Obama, Dems all in on gun control in 2016

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President Obama and Democrats are going all in on gun control.

Obama on Tuesday will ­issue executive actions intended to curb gun violence by expanding background checks on people buying firearms online or at gun shows. 

{mosads}The effort, which comes a week before the president’s final State of the Union address, underlines the Democratic Party’s decision to champion an issue it believes will be a winner in November.

Gun control has divided Democrats in the past, and Obama barely touched the issue in his first term. The Brady Campaign to Prevent Gun Violence gave him an “F” in 2009, calling his record an “abject failure.”

Yet at the beginning of a year that Democrats hope will end with Hillary Clinton’s election as president and their party winning back control of the Senate, the party believes Obama’s actions will help it send the political message that Republicans are blocking common-sense reforms that would reduce the number of mass killings in the country.

“If you’re a Democratic congressional candidate running in the House or Senate, it makes a great argument about how unresponsive Congress is and how beholden Congress is to special interest groups like the [National Rifle Association],” said Democratic strategist Brad Bannon.

Party strategists believe a seemingly ever-escalating spate of mass shootings in recent years has shifted the politics of the issue. 

Bannon touted an October CBS News/New York Times poll showing 92 percent of the American public supporting background checks for all gun buyers, including 87 percent of Republicans.

“In years past, Democrats have been a little shy about this issue, but I’ve noticed a fairly significant change in tone and tenor in the last couple of months,” said Jim Manley, a former adviser to Senate Democratic Leader Harry Reid (Nev.). “This kind of action is going to be aggressively supported by most, if not all, Democrats.”

The NRA and Republicans argue Obama is overstepping his authority with the new actions, however.

“This is a dangerous level of executive overreach, and the country will not stand for it,” Speaker Paul Ryan (R-Wis.) said in a Monday statement.

GOP candidates for the White House vowed to undo Obama’s actions.

“I will veto that. I will unsign that so fast,” GOP presidential front-runner Donald Trump said this weekend at a campaign rally in Mississippi. 

 Gun control in the past has pitted urban and rural Democrats against one another.

Many Democrats saw the 1994 assault weapon ban as a major reason why they lost control of Congress to Republicans that year. 

When Bill Clinton’s own vice president, Al Gore, lost the White House to Republican George W. Bush in 2000, some saw gun control as playing a role in states such as West Virginia and ­Gore’s home state of Tennessee.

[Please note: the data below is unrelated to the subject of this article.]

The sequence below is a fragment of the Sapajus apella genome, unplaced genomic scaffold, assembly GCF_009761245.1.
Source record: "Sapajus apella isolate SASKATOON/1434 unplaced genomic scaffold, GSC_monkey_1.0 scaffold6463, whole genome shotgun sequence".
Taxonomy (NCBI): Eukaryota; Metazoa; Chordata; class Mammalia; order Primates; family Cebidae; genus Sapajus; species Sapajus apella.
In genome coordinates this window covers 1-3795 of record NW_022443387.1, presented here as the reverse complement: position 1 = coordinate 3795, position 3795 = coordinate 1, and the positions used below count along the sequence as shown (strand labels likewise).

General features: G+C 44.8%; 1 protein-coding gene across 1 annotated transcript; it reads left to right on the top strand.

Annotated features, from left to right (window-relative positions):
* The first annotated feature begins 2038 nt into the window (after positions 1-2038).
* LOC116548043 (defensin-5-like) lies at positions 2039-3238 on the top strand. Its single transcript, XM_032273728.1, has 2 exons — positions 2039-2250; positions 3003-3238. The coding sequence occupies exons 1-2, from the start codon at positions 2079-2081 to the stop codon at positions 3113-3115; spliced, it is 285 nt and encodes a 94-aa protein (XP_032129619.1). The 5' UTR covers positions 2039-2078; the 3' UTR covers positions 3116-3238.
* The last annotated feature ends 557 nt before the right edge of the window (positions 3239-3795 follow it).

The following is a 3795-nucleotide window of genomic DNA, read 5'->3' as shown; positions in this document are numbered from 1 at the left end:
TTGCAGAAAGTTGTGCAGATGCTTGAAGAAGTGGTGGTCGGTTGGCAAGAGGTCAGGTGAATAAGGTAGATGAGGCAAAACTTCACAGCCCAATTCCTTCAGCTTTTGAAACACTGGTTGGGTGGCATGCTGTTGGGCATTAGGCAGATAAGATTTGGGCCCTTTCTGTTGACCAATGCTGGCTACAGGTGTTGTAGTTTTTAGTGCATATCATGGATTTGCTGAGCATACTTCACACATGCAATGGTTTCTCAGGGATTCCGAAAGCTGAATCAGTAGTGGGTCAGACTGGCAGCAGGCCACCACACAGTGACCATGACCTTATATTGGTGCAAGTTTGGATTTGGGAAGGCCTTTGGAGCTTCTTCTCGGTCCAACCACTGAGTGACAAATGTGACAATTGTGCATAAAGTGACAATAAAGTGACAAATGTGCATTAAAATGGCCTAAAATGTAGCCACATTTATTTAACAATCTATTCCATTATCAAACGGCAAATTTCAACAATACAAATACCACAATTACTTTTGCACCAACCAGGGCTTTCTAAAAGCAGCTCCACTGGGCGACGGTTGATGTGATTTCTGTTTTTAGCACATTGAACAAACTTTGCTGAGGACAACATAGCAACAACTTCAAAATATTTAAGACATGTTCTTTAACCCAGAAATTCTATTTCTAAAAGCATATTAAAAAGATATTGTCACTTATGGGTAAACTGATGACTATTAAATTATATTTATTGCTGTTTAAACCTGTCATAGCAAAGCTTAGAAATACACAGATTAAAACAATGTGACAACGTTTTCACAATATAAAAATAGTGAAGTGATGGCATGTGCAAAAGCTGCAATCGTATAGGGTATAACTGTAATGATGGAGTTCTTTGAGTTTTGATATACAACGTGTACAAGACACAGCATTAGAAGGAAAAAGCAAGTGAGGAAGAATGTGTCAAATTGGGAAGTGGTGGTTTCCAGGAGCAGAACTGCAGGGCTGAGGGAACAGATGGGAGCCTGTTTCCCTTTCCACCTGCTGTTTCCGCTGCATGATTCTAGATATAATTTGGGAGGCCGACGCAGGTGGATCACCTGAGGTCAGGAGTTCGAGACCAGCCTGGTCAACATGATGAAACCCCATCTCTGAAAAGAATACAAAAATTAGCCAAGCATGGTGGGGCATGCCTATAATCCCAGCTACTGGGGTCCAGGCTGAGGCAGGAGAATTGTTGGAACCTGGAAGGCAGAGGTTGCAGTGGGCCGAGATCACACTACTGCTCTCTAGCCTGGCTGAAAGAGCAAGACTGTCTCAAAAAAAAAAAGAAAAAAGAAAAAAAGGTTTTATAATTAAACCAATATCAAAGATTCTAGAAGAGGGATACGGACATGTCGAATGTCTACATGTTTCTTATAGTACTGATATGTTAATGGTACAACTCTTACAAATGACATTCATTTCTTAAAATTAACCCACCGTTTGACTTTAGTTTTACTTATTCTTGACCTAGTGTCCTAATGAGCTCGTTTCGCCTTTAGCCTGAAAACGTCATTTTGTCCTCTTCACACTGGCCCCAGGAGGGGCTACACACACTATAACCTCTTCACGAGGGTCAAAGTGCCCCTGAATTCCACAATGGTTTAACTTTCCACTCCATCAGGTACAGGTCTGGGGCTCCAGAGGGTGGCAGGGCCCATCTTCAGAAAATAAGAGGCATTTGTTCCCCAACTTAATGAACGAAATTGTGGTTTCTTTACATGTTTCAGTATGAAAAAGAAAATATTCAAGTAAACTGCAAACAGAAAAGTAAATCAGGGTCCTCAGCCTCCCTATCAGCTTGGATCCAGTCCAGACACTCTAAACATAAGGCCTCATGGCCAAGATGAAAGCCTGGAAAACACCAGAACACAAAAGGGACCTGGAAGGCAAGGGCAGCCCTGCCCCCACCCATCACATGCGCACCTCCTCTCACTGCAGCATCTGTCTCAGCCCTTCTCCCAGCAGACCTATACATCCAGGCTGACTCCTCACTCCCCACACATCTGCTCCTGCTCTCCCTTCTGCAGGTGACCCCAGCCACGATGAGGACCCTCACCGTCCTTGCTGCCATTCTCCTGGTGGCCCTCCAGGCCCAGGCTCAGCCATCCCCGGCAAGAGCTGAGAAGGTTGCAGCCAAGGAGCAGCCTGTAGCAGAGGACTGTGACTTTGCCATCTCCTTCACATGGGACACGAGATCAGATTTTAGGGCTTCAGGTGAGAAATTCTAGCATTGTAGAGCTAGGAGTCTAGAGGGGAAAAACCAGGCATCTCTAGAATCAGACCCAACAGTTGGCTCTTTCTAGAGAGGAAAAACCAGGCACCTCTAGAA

More than a decade later, the number of House Democrats representing conservative districts has dropped precipitously, and the party appears largely unified about the need to take action on guns.

Sen. Bernie Sanders (I-Vt.), who represents a rural state and has backed gun rights legislation in the past, found himself playing defense at a D­emocratic presidential debate in ­December against Clinton and former Maryland Gov. Martin O’Malley.

Democratic presidential front-runner Clinton voiced support for the new background check rules before Obama, saying she intended to go further than the president on gun control.

“Hillary Clinton has been making a big issue of guns,” said Bannon. “The president jumping on board increases the size of the audience for her message.”

The December 2012 killings of 20 school children and six adults in Newtown, Conn., spurred Congress to take up the issue of gun control, though a bipartisan Senate bill to impose tougher background checks on gun sales failed to move forward in the Senate in part because of objections from Senate Democrats.

After Newtown, Obama issued 23 executive actions designed to curb gun violence, including enhanced information-sharing for background checks and requiring private health insurers to cover mental health services.

The background check action was considered in late 2013 after the effort failed in Congress. But federal lawyers disagreed about whether it would be legally defensible in court, according to The Washington Post. 

By offering the change now, Ryan said “the president is at minimum subverting the legislative branch, and potentially overturning its will.” 

Obama, after huddling on Monday with Attorney General Loretta Lynch and FBI Director James Comey, voiced confidence the new action would survive legal challenges.

“I’m … confident that the recommendations that are being made by my team here are ones that are entirely consistent with the Second Amendment and people’s lawful right to bear arms,” he said.

The actions also reflect Obama’s intention to dictate the political debate as he begins the final year of his presidency.

Ryan and GOP leaders had hoped to dominate the headlines of the first week of 2016 by for the first time sending Obama legislation to repeal much of ObamaCare and defund Planned Parenthood.

Instead, Ryan on Monday was forced to respond to the president on guns.

The core measure would urge more sellers to register as federally licensed gun dealers. The move is intended to close the “gun show loophole” that allows certain unregistered sellers to avoid checking buyers’ backgrounds.

“This is not going to solve every violent crime in this country,” Obama said Monday of the pending actions. “It’s not going to prevent every mass shooting, it’s not going to keep every gun out of the hands of a criminal. It will potentially save lives and spare families the pain of these extraordinary losses.” 

Tags Al Gore Bernie Sanders Bill Clinton Donald Trump Gun control Harry Reid Hillary Clinton Paul Ryan

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